From my WCG stats, where each Pi 4 is a 2GB variant, undervolted and power tweaked, using approximately 4.25 watts to 4.5 watts. Huge note here: each pi has a small variance in voltage and power draw from my experience, especially when going from 2GB to 4GB to 8GB models.

Additionally I don't 100% trust my UPS and Power meter at these low power draws, so there is some uncertainty. The_Heretic over on the [H] forum cut up a power supply and did some actual readings with a volt meter, and got 4.45w for a stock 4 GB Pi 4, which would put a power optimized one right around, or just under, 4w.

Power supplies also play a large part in the efficiency, and these usb power bricks are very hard to get efficiency numbers on. I e-mailed multiple vendors, and only Anker got back to me, stating that their power supplies are 85% efficient at any load. Real world testing only shows that 85% is when the power brick is near 50% capacity - with a very small load from a single pi, its more like 70%.

Averages for 1 pi:
4.25-4.5 watt drawn at the wall
Daily: 5263 points at 102 - 108 watt hours.
Hourly (real world): 219.29 points at 4.25 - 4.5 watt hours.
Per thread Per hour: 54.82 points at 1.0625 - 1.125 watt hours

expected for 8 pis.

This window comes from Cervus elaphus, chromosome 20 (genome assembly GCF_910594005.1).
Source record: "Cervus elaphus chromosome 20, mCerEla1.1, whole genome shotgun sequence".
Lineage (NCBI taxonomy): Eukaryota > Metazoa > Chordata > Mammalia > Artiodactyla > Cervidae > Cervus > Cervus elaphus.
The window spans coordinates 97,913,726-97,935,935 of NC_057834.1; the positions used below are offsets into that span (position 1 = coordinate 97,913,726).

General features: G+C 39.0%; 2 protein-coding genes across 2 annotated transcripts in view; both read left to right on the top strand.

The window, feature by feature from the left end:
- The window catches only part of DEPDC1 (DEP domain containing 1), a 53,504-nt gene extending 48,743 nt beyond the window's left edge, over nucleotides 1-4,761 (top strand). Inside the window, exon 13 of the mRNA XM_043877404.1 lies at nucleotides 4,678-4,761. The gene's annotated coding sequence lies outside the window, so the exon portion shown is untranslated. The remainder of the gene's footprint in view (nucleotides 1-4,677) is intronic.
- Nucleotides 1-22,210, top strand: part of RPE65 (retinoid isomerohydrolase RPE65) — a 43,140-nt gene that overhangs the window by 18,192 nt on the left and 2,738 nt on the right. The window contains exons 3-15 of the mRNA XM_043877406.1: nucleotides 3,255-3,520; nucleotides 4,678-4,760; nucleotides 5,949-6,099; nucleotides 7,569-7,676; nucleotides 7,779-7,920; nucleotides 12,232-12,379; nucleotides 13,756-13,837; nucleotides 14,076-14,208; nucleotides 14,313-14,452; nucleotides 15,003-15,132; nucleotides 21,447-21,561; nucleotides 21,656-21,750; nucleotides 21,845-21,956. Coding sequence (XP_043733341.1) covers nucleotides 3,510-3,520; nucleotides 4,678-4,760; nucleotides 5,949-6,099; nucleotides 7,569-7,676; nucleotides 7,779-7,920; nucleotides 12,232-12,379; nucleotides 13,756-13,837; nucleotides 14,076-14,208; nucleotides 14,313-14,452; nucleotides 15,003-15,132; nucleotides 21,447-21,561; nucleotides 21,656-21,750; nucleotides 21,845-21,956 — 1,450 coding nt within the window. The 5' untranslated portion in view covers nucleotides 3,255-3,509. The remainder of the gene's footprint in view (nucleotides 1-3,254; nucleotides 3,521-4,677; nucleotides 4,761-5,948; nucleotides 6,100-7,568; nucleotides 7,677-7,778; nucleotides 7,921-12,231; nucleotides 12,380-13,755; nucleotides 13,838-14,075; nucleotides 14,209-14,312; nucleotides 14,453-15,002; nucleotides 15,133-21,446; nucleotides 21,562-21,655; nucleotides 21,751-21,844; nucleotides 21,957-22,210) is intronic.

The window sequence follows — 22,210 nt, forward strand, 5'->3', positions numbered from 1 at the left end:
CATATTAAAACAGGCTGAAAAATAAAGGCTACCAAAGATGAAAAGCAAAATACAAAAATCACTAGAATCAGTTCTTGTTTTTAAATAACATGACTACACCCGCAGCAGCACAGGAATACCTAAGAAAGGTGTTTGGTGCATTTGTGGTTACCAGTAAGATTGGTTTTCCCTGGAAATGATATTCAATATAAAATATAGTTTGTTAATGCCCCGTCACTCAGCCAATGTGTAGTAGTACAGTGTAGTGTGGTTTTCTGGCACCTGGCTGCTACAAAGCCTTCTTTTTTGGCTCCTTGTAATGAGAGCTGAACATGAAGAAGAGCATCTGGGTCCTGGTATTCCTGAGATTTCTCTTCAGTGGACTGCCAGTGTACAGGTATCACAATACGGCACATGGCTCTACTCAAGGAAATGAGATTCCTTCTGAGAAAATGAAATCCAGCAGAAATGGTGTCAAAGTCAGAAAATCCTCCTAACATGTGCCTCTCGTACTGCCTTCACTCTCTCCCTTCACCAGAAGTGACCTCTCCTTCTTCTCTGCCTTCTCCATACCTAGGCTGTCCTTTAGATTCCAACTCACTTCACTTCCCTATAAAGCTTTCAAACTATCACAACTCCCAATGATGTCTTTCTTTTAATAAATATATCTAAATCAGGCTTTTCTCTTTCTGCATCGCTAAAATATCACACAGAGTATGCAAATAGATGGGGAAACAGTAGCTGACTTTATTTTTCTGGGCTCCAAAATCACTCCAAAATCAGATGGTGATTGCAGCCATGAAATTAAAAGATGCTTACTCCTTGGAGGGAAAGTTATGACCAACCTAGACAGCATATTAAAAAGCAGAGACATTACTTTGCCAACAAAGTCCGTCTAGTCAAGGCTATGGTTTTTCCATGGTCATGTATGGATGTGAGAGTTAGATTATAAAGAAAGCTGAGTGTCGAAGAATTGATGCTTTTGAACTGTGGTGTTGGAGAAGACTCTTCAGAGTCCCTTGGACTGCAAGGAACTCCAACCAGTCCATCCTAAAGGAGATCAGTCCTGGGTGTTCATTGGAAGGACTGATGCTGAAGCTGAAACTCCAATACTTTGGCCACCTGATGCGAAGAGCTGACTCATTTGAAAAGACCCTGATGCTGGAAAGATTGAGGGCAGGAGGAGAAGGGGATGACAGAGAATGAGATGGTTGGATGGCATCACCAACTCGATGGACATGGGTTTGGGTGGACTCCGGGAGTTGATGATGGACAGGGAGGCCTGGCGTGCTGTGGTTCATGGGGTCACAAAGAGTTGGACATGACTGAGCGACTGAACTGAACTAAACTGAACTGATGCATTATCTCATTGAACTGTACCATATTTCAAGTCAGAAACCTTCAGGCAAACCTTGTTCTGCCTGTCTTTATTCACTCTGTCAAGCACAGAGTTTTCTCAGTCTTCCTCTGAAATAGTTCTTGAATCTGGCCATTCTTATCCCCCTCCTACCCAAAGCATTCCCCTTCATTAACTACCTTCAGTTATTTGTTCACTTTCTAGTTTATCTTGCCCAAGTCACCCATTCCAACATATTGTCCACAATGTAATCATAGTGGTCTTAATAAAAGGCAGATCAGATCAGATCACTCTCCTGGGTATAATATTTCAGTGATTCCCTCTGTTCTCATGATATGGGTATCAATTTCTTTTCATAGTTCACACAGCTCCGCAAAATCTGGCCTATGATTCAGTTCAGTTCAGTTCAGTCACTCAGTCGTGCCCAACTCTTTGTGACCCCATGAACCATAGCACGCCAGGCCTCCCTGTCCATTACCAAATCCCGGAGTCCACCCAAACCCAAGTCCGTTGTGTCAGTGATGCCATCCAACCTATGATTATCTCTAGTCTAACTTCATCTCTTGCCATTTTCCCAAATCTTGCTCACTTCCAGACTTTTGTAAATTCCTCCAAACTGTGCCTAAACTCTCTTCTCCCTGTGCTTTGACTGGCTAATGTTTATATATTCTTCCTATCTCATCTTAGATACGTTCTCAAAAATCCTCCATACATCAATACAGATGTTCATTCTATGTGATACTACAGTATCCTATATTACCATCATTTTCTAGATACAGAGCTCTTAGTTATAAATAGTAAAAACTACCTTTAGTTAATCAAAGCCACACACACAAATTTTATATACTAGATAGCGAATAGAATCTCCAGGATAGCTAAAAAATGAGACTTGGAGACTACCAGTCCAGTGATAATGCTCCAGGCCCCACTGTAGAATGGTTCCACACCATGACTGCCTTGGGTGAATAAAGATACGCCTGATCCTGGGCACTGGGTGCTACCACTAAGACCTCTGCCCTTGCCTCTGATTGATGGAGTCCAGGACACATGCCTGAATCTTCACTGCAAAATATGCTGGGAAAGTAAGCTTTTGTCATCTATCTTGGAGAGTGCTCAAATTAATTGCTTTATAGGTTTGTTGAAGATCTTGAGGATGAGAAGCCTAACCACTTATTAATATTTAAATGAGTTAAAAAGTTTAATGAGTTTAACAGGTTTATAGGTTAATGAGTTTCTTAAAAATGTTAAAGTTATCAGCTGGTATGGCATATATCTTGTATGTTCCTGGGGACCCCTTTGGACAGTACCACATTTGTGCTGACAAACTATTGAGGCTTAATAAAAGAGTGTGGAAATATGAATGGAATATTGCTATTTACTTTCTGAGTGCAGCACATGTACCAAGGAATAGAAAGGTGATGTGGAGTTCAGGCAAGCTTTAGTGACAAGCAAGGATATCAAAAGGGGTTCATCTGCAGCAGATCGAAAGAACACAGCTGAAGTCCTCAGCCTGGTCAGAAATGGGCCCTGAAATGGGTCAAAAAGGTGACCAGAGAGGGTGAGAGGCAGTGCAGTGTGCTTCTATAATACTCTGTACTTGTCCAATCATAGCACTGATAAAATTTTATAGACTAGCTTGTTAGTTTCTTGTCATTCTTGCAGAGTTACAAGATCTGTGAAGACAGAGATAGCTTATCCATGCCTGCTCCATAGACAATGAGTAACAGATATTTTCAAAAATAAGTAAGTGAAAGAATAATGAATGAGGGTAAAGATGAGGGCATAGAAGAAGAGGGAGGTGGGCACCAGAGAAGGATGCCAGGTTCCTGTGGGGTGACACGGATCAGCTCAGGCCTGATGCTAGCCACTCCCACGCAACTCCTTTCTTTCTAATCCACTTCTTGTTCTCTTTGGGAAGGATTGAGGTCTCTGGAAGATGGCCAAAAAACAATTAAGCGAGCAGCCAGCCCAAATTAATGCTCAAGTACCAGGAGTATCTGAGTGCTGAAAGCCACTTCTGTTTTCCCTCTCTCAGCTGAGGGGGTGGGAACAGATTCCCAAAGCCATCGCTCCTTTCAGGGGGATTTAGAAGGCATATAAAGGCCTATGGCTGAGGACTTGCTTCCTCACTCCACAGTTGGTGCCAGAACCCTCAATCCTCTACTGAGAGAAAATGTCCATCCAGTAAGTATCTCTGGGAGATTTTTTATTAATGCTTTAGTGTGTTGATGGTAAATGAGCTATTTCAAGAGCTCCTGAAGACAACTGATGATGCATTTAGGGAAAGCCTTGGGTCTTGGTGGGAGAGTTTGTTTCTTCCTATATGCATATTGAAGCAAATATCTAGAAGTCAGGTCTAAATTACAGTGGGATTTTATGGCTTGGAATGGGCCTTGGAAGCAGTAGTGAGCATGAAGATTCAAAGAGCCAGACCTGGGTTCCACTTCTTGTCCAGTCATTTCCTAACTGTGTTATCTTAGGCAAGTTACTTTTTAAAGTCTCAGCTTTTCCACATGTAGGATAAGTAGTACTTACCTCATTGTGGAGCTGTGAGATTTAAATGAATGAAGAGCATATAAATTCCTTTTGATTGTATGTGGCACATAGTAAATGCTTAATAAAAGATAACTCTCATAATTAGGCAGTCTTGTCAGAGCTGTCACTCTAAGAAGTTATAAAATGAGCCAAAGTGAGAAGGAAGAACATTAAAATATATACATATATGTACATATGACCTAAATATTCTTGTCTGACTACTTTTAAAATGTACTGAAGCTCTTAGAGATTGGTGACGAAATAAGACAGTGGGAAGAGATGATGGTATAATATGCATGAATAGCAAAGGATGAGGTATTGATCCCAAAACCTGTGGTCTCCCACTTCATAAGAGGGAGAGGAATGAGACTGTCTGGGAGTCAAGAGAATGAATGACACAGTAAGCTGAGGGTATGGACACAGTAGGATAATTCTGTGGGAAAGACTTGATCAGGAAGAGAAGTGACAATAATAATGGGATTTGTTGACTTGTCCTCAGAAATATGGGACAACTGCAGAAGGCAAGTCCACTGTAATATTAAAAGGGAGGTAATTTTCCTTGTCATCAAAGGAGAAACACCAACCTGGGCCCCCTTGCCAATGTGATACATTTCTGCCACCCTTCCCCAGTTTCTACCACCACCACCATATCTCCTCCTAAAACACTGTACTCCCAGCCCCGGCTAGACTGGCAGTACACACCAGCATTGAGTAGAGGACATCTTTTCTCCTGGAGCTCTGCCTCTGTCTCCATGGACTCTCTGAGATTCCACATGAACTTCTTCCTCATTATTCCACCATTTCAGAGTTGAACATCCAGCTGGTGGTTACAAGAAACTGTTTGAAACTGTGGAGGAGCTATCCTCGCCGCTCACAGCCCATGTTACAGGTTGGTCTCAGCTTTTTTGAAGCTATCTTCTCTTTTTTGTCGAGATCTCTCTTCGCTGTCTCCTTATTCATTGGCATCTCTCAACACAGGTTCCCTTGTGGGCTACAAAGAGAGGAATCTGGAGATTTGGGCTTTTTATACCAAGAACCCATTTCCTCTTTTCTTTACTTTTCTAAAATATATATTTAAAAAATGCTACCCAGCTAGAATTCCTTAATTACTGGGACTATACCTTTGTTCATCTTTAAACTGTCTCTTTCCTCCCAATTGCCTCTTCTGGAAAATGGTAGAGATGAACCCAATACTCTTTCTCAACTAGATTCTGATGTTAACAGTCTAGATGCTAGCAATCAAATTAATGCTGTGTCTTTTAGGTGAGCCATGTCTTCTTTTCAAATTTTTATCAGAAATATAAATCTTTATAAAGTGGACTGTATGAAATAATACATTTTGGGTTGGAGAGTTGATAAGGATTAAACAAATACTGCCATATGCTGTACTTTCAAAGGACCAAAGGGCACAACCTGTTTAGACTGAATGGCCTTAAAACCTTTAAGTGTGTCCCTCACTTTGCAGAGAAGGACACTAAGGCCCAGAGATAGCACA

34-36 watt drawn at the wall
Daily: 42,104 points at 816 - 864 watt hours.
Hourly (real world): 1,754.33 points at 34 - 36 watt hours.

There may be some variance between compute hours and real world hours as listed in the WCG stats, but I've run out of time to work out the actual compute time of the stats - it should be fairly close to real world hours, given its averaged over 13 days per pi.

My approximation of WCG OP Points per day per watt: 51.59

In past comparisons, the Pi 4s have come out slightly less efficient than a power optimized 3950x, and more efficient than a stock 3950x. Those big Ep
 
Last edited:

Markfw

CPU Moderator, VC&G Moderator, Elite Member
Super Moderator
May 16, 2002
20,812
8,997
136
@Endgame124
OK, it came today. I installed everything like the manual says. I plug in the power, and I get a multicolored screen. It says I am supposed to click install, but there is nothing on the screen, not even a mouse cursor.
 

Endgame124

Senior member
Feb 11, 2008
391
228
116
@Endgame124
OK, it came today. I installed everything like the manual says. I plug in the power, and I get a multicolored screen. It says I am supposed to click install, but there is nothing on the screen, not even a mouse cursor.
Something like this thread?


I’ve heard of the rainbow screen and it being related to insufficient power. I don’t even own a mini hdmi cable, so I’ve never actually used a pi 4 with a screen before. I’ve always used raspbian lite and done everything via ssh and command line.
 

Markfw

CPU Moderator, VC&G Moderator, Elite Member
Super Moderator
May 16, 2002
20,812
8,997
136
Well, they said something about the red light flashing meant bad power, but I have no flashing.. Solid red.
 

Markfw

CPU Moderator, VC&G Moderator, Elite Member
Super Moderator
May 16, 2002
20,812
8,997
136
update. I now I have OS installed, but the update failed for some reason (OS updates). I have rebooted. It was probably due to me uplugging the network cable. Its now on wifi. How do I start that again ?
 
Thread starter Similar threads Forum Replies Date
E Distributed Computing 11

ASK THE COMMUNITY